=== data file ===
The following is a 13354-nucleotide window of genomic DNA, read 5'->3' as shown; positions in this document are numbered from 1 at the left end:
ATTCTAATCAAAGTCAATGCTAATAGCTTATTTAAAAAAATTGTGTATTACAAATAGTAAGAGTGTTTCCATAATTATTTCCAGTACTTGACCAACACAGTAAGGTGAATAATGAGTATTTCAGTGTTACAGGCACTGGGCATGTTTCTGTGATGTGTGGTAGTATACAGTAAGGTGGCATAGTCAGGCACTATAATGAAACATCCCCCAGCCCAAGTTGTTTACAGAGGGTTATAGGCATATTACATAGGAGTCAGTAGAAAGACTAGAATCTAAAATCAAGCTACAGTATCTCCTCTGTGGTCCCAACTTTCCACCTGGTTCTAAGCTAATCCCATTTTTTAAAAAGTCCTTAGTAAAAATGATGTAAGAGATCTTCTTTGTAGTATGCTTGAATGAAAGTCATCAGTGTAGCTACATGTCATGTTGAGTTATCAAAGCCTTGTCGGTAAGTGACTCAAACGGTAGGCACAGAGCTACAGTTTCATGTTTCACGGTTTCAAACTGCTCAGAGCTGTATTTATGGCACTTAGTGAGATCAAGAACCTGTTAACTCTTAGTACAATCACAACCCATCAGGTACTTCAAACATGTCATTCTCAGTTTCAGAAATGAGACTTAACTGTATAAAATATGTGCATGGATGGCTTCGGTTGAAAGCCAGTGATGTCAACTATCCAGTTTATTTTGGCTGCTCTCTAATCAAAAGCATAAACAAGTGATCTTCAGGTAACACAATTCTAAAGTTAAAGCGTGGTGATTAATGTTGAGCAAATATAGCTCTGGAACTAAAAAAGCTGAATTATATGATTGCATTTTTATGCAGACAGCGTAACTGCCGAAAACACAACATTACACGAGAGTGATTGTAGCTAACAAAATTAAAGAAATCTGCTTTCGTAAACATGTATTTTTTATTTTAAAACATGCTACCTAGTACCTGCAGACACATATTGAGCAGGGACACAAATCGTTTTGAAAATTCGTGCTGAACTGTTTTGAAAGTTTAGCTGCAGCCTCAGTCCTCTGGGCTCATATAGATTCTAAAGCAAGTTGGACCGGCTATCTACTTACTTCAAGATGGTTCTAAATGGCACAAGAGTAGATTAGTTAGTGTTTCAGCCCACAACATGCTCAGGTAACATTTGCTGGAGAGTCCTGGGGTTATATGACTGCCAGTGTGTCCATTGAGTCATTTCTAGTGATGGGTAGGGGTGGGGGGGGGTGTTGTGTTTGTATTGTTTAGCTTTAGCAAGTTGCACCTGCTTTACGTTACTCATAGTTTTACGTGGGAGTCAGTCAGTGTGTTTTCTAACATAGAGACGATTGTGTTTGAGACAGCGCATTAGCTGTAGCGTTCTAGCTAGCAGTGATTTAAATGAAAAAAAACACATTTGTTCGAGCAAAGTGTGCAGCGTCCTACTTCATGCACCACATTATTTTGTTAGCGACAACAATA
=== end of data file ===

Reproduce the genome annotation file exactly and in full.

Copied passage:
The following is a 13354-nucleotide window of genomic DNA, read 5'->3' as shown; positions in this document are numbered from 1 at the left end:
ATTCTAATCAAAGTCAATGCTAATAGCTTATTTAAAAAAATTGTGTATTACAAATAGTAAGAGTGTTTCCATAATTATTTCCAGTACTTGACCAACACAGTAAGGTGAATAATGAGTATTTCAGTGTTACAGGCACTGGGCATGTTTCTGTGATGTGTGGTAGTATACAGTAAGGTGGCATAGTCAGGCACTATAATGAAACATCCCCCAGCCCAAGTTGTTTACAGAGGGTTATAGGCATATTACATAGGAGTCAGTAGAAAGACTAGAATCTAAAATCAAGCTACAGTATCTCCTCTGTGGTCCCAACTTTCCACCTGGTTCTAAGCTAATCCCATTTTTTAAAAAGTCCTTAGTAAAAATGATGTAAGAGATCTTCTTTGTAGTATGCTTGAATGAAAGTCATCAGTGTAGCTACATGTCATGTTGAGTTATCAAAGCCTTGTCGGTAAGTGACTCAAACGGTAGGCACAGAGCTACAGTTTCATGTTTCACGGTTTCAAACTGCTCAGAGCTGTATTTATGGCACTTAGTGAGATCAAGAACCTGTTAACTCTTAGTACAATCACAACCCATCAGGTACTTCAAACATGTCATTCTCAGTTTCAGAAATGAGACTTAACTGTATAAAATATGTGCATGGATGGCTTCGGTTGAAAGCCAGTGATGTCAACTATCCAGTTTATTTTGGCTGCTCTCTAATCAAAAGCATAAACAAGTGATCTTCAGGTAACACAATTCTAAAGTTAAAGCGTGGTGATTAATGTTGAGCAAATATAGCTCTGGAACTAAAAAAGCTGAATTATATGATTGCATTTTTATGCAGACAGCGTAACTGCCGAAAACACAACATTACACGAGAGTGATTGTAGCTAACAAAATTAAAGAAATCTGCTTTCGTAAACATGTATTTTTTATTTTAAAACATGCTACCTAGTACCTGCAGACACATATTGAGCAGGGACACAAATCGTTTTGAAAATTCGTGCTGAACTGTTTTGAAAGTTTAGCTGCAGCCTCAGTCCTCTGGGCTCATATAGATTCTAAAGCAAGTTGGACCGGCTATCTACTTACTTCAAGATGGTTCTAAATGGCACAAGAGTAGATTAGTTAGTGTTTCAGCCCACAACATGCTCAGGTAACATTTGCTGGAGAGTCCTGGGGTTATATGACTGCCAGTGTGTCCATTGAGTCATTTCTAGTGATGGGTAGGGGTGGGGGGGGGTGTTGTGTTTGTATTGTTTAGCTTTAGCAAGTTGCACCTGCTTTACGTTACTCATAGTTTTACGTGGGAGTCAGTCAGTGTGTTTTCTAACATAGAGACGATTGTGTTTGAGACAGCGCATTAGCTGTAGCGTTCTAGCTAGCAGTGATTTAAATGAAAAAAAACACATTTGTTCGAGCAAAGTGTGCAGCGTCCTACTTCATGCACCACATTATTTTGTTAGCGACAACAATA